NORMAN — Editor, The Transcript:
The tragedy in Sandy Hook Elementary in Newton, Conn., is beyond horrible. Mere words are not adequate. Senseless killing is never easy to understand. The senseless killing of children is impossible to comprehend. The survivors, the parents and friends, classmates and those dealing with the aftermath need all our prayers.
In visiting with my son about this subject today, he made an interesting observation: “At some point, we (Americans) need to have a serious conversation about the easy access to guns.”
While not a popular statement with certain segments of our society, there have been at least nine incidents of gun-initiated multiple murders in the United States since 1990, including: July in an Aurora, Colo., movie theater massacre; January 2011 at a Tuscon, Ariz., supermarket opening; November 2009 on the Fort Hood Army post, outside Waco, Texas; April 2007 on the Virginia Tech University campus in Blacksburg, Va.; March 2006 in Seattle; April 1999 in Columbine High School in Colorado; July 1986 in an Edmond post office; January 1993 in Palestine, Ill.; October 1991 in Killeen, Texas.
The preceding examples do not include the thousands of individual murders during the same time.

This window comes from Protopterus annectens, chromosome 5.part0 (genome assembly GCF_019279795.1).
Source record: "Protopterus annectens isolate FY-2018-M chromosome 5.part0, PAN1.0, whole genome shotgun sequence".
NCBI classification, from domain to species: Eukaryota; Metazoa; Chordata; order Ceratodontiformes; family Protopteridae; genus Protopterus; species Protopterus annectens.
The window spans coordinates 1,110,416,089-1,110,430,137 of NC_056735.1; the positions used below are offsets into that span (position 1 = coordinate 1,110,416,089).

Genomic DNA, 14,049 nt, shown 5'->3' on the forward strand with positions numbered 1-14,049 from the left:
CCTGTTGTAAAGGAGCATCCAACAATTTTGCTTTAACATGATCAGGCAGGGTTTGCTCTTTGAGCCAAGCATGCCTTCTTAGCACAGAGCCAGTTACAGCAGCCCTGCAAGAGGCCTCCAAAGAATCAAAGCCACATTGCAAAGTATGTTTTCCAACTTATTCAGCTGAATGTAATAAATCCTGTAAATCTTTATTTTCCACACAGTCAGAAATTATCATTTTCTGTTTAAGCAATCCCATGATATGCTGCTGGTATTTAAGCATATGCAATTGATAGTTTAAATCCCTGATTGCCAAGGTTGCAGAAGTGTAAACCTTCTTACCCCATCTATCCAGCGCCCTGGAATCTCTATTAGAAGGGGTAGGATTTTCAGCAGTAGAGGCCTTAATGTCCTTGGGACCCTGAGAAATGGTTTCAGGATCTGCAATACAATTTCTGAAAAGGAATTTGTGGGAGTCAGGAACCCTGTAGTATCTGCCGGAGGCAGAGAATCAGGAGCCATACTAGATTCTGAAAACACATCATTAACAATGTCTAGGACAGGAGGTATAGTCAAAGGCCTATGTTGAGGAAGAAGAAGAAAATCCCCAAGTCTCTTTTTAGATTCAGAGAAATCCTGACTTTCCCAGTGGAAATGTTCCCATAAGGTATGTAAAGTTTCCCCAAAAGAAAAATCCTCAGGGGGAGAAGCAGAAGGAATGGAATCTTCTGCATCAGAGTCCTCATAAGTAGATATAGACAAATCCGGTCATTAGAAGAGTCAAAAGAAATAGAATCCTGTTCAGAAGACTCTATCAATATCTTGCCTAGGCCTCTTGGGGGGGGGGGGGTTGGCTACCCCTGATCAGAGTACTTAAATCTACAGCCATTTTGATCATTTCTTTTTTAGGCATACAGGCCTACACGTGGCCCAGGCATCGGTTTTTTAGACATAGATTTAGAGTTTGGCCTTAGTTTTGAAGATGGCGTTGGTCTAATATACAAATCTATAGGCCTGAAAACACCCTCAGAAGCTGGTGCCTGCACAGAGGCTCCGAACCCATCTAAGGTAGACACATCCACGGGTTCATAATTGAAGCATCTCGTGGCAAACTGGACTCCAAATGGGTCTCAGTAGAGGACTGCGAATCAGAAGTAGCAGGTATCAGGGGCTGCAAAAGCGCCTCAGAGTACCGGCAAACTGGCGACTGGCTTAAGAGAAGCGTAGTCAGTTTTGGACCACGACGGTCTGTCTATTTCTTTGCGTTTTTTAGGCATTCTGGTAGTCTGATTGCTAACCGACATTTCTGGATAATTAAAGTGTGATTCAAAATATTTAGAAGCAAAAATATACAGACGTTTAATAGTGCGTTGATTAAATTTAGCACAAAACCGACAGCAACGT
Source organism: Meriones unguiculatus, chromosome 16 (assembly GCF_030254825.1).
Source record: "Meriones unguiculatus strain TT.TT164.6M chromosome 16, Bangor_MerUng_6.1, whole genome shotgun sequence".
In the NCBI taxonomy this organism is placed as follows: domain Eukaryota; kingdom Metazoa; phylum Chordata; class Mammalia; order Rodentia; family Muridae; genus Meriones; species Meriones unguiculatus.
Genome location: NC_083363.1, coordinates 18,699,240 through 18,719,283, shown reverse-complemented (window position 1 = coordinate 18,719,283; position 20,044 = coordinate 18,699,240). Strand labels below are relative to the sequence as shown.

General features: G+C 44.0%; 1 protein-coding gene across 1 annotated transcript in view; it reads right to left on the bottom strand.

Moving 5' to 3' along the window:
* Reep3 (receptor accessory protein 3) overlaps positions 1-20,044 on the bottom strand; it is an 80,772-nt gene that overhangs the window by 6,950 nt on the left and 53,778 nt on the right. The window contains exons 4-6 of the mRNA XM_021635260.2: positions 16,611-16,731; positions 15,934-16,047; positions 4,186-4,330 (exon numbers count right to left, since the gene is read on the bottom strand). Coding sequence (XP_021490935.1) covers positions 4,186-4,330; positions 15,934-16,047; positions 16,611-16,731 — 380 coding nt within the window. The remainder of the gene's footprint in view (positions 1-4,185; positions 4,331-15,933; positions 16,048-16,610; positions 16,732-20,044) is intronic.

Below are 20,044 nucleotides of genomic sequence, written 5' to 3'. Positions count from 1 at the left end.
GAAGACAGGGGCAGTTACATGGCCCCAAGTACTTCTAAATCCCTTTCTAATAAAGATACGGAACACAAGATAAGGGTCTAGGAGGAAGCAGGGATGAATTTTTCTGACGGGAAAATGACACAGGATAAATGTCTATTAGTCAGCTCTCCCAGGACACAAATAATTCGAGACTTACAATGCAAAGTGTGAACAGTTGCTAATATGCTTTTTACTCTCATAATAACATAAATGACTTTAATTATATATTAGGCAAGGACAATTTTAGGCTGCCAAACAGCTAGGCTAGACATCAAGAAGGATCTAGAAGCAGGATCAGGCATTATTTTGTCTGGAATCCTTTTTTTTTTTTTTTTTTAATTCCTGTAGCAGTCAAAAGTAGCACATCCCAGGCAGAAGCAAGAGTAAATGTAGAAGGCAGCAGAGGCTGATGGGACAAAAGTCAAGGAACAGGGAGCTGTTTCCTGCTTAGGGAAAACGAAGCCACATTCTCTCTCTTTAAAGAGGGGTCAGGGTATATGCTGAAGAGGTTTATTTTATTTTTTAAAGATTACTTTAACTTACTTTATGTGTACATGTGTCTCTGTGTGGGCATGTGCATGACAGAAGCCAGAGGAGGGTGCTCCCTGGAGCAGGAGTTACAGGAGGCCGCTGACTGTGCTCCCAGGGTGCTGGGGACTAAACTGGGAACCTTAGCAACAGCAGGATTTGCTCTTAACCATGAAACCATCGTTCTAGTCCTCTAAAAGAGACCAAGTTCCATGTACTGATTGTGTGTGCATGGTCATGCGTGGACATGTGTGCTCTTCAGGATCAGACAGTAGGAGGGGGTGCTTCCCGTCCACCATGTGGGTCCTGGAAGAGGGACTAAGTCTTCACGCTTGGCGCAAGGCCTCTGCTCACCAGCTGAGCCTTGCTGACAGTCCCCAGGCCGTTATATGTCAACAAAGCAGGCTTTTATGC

When the Founding Fathers wrote the Second Amendment to the Constitution, the most dangerous weapon on the planet was a single-shot musket that took nearly two minutes to reload.
Many scholars believe that the framers wanted to ensure that everyone would have the tools necessary to feed one’s family. It is totally unreasonable to believe that they could have imagined a hand-gun capable of rapidly firing a dozen rounds before reloading, or an assault rifle capable of cutting a brick wall in half with one magazine of ammunition in less than two minutes.
Every soldier quickly learns that assault rifles, automatic handguns and similar weapons are built for one purpose: to kill human beings. It is time that we as a nation have a serious conversation about what constitutes a weapon for hunting game or defending one’s home versus killing our neighbors.
Of course, that is my opinion, I could be wrong.